Law Office of Kimberly A. Abrams & Associates, P.A.

Fort Lauderdale Real Estate Law Blog

Homeowners association and Florida law: Can an owner sue?

Homeowners associations (HOAs) have rules. Before buying property, HOAs generally give potential homeowners a copy of these rules. These rules can include landscaping guidelines, rules regarding the use of pool and other common areas and even parking regulations within the community. The HOA requires those who live within the community to abide by these rules.

Home closing paperwork: 3 FAQs

Buying a home is an exciting and terrifying moment. This seesaw ride of emotions often hits the low, or terrifying, end when we sit down to finalizing the transaction. The closing process involves a lot of paperwork. What is all this paperwork? Is it all important? What do we need to read?

This piece will provide some information to help better answer these questions.

Florida real estate trend: Jump in sales after natural disaster?

A recent publication by real estate experts reports an increase in real estate transactions in areas that were devastated by Hurricane Michael. The publication notes that during the first half of 2019 the market increased by 15.5%. That translates to over 2,000 homes sold in Bay County alone.

Do arbitration agreements in FL connect to the land?

Real estate contracts are complex. Each provision can have a huge effect on future issues and a failure to properly review and negotiate provisions during a sale can result in unforeseen consequences. The property owner who finds themselves with a defective piece of real estate may experience the full impact of these provisions after the purchase is complete.

A recent case provides an example.

FL city claims woman owes $100,000 for failure to maintain lawn

A small city near Tampa has cracked down on property owners who violate laws and regulations designed to “protect the integrity of neighborhoods and quality of the community.” The laws can regulate everything from how long a property owner’s grass can grow to when and what type of vehicle can be parked in the driveway or on the neighborhood street.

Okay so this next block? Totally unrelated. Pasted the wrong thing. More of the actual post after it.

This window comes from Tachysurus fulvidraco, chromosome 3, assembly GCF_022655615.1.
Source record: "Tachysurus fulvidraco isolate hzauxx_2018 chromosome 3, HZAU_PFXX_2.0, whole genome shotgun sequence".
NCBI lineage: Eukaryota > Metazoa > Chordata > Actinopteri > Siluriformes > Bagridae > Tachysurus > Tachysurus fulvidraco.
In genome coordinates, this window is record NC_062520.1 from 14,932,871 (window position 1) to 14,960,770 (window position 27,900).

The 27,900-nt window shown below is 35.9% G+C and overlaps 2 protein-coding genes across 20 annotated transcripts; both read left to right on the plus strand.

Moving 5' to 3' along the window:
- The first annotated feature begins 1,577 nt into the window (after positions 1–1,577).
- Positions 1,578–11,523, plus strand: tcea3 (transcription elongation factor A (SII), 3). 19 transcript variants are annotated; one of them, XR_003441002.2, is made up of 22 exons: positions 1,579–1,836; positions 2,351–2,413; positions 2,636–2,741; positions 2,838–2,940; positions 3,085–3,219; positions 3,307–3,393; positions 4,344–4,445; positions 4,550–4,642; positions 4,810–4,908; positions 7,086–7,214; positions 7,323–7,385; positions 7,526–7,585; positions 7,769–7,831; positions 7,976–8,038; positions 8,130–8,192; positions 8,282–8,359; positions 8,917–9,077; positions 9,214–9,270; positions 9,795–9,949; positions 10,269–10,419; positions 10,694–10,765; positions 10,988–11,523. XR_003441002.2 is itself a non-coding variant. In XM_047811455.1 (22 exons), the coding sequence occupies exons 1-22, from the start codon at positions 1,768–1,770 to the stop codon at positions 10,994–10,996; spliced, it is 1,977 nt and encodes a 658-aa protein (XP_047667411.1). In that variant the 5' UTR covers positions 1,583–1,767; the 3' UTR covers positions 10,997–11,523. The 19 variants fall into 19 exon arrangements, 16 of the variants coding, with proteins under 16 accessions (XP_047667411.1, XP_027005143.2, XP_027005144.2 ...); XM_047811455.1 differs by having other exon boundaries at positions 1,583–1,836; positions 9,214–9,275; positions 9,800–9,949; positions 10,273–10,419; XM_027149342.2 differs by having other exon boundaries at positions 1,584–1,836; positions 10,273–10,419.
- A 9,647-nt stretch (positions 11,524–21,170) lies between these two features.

A recent example involves a property owner who received a bill for over $100,000 from the city. The property owner ignored the letter, thinking it was a scam. The city sued to collect. In the lawsuit, the city claimed the property owner had failed to maintain the grass and pool within her property. This led to “overgrown vegetation” and a “stagnant” pool.

FL real estate case takes on underwater cables and land use

The real estate dispute involves an international telecommunications company and a local company with beach property. The local company states the telecommunications company is illegally using its beach property by placing underwater cables across its beaches. Lower courts agreed with the local company and granted it a writ of possession. This is a legal term that essentially means the telecommunications company must return possession of the land to the local business.

Can a buyer or seller get out of a real estate contract?

Purchasing or selling a piece of real estate is often an individual or family's largest financial transaction. Since so much is on the line, frustration can run high for both parties if the transaction does not move forward. Whether a new job, financial problems, health issues or a change of heart are to blame for either the seller or buyer attempting to back out of the deal, both parties can benefit from a basic understanding of remedies for each party when one attempts to cancel the contract.

Before diving in, it is important to note the exact answer will depend on the details of the contract, the following are generally true.

SCOTUS property ruling may benefit Florida property owners

It began with a cemetery. A local government told the owner of a 90-acre parcel of land that included a small cemetery that regulations required she open the cemetery to the public during daytime hours. The woman fought back. She argued against having her private property opened up for the general public to view the remains of her neighbor’s ancestors.

She took the matter to court. The state court claimed the regulation did not cause the property owner harm. She appealed her argument to the federal courts. The federal courts stated, based on very old precedent, that she needed to continue her claim up through the state system — that it was too soon to take the matter to federal courts.

Millennials: Want to own property in Florida? Follow these tips.

Millennials face financial struggles that other generations did not. Student loans bog down millennials with massive debt while they attempt to navigate often saturated work markets. Those who find employment and are wise with their investments can still set themselves up to own property while in their thirties — even in Florida’s high cost housing market.

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